The ladies of Girl Scout Troop 42130 out of Cascade Ridge Elementary School in Sammamish hold up their brand-new kokanee patches, earned for their service projects to help save the little red fish. Nicole Jennings/staff photo

The ladies of Girl Scout Troop 42130 out of Cascade Ridge Elementary School in Sammamish hold up their brand-new kokanee patches, earned for their service projects to help save the little red fish. Nicole Jennings/staff photo

Kokanee salmon stewards celebrate the little red fish during Issaquah event

The little red fish may be small, but they have a boatload of supporters in Issaquah and Sammamish.

Members of the Lake Sammamish Kokanee Work Group — including representatives from the cities of Issaquah and Sammamish, Friends of the Issaquah Salmon Hatchery, Friends of Lake Sammamish State Park, Save Lake Sammamish and the Snoqualmie Tribe — gathered at Issaquah’s Confluence Park on May 11 to discuss the importance of restoring the habitat of kokanee salmon and getting the population of the little fish back up to healthier numbers.

The yearly celebration normally centers around releasing kokanee into Issaquah Creek; this year, however, things were a little different. There were no young fish to release into the creek because the number of adult spawning kokanee during the 2016-2017 season was very low.

The absence of the yearly kokanee release tradition highlighted all the more the need to preserve the salmon.

“Kokanee recovery is going to take a long time — that’s why it’s important we’re engaging our young stewards,” Sammamish City Manager Lyman Howard stated.

And if the enthusiasm of the young students in attendance at Confluence Park was any indication, it looks as though the kokanee will be in good hands with these young stewards.

Cub Scout Pack 682 out of Challenger Elementary School in Issaquah and Girl Scout Troop 42130 out of Cascade Ridge Elementary School in Sammamish both received awards for their efforts to help rejuvenate the kokanee population.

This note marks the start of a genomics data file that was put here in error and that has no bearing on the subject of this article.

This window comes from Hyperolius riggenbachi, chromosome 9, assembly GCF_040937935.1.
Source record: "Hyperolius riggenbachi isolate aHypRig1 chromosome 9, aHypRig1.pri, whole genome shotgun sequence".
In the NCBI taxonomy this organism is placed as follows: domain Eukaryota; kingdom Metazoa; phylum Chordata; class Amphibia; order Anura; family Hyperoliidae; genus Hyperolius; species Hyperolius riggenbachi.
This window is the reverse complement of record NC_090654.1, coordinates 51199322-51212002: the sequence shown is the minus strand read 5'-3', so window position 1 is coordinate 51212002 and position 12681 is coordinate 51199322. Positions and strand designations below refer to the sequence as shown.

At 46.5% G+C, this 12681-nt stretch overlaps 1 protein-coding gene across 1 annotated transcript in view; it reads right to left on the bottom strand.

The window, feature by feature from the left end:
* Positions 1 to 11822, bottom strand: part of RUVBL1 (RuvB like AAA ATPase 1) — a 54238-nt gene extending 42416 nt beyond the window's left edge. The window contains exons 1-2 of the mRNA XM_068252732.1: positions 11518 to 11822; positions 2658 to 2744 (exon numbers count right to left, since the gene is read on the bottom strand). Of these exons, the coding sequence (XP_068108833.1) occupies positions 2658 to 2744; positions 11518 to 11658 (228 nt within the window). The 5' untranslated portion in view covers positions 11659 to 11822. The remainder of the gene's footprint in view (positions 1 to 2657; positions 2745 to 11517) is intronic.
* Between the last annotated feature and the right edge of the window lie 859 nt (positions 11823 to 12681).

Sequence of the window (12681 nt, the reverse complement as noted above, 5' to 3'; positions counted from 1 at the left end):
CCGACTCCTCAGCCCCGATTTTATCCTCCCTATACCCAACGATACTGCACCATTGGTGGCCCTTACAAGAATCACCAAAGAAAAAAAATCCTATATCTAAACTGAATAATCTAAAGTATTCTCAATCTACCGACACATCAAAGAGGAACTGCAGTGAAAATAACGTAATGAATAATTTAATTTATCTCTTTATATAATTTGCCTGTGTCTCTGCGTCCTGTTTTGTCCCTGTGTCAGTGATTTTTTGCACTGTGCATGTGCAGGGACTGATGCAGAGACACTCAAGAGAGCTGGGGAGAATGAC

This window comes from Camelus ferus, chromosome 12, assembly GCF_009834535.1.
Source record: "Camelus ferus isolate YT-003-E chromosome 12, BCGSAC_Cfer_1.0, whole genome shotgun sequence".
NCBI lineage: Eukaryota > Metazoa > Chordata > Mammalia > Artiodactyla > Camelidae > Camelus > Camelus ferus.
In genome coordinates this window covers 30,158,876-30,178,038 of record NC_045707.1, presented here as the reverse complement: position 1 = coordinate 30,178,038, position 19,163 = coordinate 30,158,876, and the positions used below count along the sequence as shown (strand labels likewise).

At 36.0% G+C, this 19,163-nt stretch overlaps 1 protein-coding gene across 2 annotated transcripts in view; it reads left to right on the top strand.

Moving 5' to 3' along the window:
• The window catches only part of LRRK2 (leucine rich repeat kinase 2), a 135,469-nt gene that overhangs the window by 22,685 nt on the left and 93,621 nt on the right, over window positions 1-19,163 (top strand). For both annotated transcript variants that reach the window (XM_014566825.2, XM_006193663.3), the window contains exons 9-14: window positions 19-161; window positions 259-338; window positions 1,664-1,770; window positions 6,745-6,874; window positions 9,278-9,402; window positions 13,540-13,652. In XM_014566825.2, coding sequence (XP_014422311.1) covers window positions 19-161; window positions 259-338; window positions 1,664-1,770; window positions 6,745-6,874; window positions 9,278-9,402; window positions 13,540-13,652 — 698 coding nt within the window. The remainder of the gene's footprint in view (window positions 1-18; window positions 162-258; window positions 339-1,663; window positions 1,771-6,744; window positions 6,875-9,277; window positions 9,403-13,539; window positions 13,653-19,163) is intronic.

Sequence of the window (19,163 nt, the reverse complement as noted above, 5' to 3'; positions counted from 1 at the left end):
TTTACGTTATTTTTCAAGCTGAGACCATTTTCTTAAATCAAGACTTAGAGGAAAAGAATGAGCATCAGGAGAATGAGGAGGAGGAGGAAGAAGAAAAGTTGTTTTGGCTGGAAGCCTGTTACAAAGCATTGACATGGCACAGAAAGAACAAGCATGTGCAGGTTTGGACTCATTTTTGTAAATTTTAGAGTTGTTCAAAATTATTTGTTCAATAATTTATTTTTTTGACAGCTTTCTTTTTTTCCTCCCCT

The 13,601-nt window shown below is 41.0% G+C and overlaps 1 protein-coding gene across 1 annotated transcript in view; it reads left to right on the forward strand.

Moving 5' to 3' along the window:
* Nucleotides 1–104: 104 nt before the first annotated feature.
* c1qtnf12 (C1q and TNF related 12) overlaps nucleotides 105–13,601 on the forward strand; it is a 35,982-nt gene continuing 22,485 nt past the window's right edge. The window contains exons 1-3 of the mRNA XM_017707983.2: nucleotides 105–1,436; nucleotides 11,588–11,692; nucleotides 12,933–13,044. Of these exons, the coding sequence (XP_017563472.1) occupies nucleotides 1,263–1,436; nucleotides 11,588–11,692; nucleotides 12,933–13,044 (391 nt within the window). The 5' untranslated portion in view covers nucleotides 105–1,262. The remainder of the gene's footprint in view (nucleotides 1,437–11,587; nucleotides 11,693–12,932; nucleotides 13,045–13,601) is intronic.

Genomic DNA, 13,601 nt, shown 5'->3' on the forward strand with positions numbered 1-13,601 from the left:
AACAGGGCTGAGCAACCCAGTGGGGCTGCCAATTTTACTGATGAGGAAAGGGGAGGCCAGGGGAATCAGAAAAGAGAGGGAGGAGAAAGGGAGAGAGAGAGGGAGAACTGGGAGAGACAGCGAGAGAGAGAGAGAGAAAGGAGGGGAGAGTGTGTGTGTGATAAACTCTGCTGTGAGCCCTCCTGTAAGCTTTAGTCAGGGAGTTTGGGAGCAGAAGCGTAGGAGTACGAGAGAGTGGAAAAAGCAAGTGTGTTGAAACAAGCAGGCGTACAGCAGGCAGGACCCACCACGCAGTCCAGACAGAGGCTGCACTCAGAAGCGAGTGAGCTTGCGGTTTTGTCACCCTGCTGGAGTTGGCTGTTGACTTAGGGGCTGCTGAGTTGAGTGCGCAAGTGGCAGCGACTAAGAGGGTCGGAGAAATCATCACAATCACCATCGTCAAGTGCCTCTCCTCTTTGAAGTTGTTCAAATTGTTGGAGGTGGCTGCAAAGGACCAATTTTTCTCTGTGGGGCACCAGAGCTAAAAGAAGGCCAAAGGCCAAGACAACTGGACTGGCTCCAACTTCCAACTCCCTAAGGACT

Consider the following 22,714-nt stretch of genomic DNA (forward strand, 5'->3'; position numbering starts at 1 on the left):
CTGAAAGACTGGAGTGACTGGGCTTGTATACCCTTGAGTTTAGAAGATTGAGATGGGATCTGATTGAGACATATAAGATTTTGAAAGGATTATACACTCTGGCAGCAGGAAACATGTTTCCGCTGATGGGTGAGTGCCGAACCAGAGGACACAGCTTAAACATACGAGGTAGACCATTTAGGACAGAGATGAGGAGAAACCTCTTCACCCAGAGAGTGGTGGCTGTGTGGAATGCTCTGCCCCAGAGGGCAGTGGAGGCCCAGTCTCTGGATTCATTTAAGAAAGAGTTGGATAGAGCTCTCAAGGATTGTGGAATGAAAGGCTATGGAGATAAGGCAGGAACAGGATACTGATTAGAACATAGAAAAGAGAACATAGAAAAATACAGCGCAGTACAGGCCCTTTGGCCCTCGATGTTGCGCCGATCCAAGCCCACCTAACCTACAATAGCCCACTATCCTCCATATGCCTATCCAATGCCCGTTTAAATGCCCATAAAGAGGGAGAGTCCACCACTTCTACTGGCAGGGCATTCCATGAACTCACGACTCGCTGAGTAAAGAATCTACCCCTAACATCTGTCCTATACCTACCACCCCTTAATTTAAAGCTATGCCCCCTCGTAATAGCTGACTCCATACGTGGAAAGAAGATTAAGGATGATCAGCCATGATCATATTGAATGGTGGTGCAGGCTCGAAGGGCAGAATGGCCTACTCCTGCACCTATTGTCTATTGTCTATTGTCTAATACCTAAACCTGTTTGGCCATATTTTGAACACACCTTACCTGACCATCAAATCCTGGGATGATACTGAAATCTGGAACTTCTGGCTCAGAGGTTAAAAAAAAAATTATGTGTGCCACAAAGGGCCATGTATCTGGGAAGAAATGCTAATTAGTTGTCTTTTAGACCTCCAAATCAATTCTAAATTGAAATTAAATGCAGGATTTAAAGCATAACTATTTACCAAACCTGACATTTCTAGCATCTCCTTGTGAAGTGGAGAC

The cubs received a special kokanee coin for completing the kokanee GeoQuest challenge, which required a great deal of knowledge about the salmon, and for participating in habitat restoration.

The Girl Scouts were the first-ever recipients of the kokanee patch for their efforts in not only educating themselves about the kokanee, but conducting a service project in which they educated their peers at school about the plight of the little red fish.

“You scouts … in what you do, it shapes your community,” said Robin Thorson, customer care and registration manager of the Girl Scouts of Western Washington. She added that “our natural heritage is our national heritage.”

Alisa Burley of the Snoqualmie Tribe explained how the kokanee were once an important food source for tribes in the area. She encouraged those in attendance to get involved volunteering and to vote for public officials whose platforms include saving animal habitats.

“Kokanee spend their entire lives in this lake; their fate is in our hands,” she said. “Protecting and stewarding this land is our responsibility.”

King County, the Washington Department of Fish and Wildlife, Washington State Parks, Friends of Pine Lake, Trout Unlimited and Mountains to Sound Greenway are also part of the Lake Sammamish Kokanee Work Group.


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Kokanee salmon stewards celebrate the little red fish during Issaquah event
Girl Scouts were eager to try the kokanee-shaped cookies, complete with red frosting to match the color of the little fish. Nicole Jennings/staff photo

Girl Scouts were eager to try the kokanee-shaped cookies, complete with red frosting to match the color of the little fish. Nicole Jennings/staff photo

Robin Kelley, executive director of Friends of the Issaquah Salmon Hatchery (FISH) holds up a cookie in the shape of the fish she works to save. Nicole Jennings/staff photo

Robin Kelley, executive director of Friends of the Issaquah Salmon Hatchery (FISH) holds up a cookie in the shape of the fish she works to save. Nicole Jennings/staff photo

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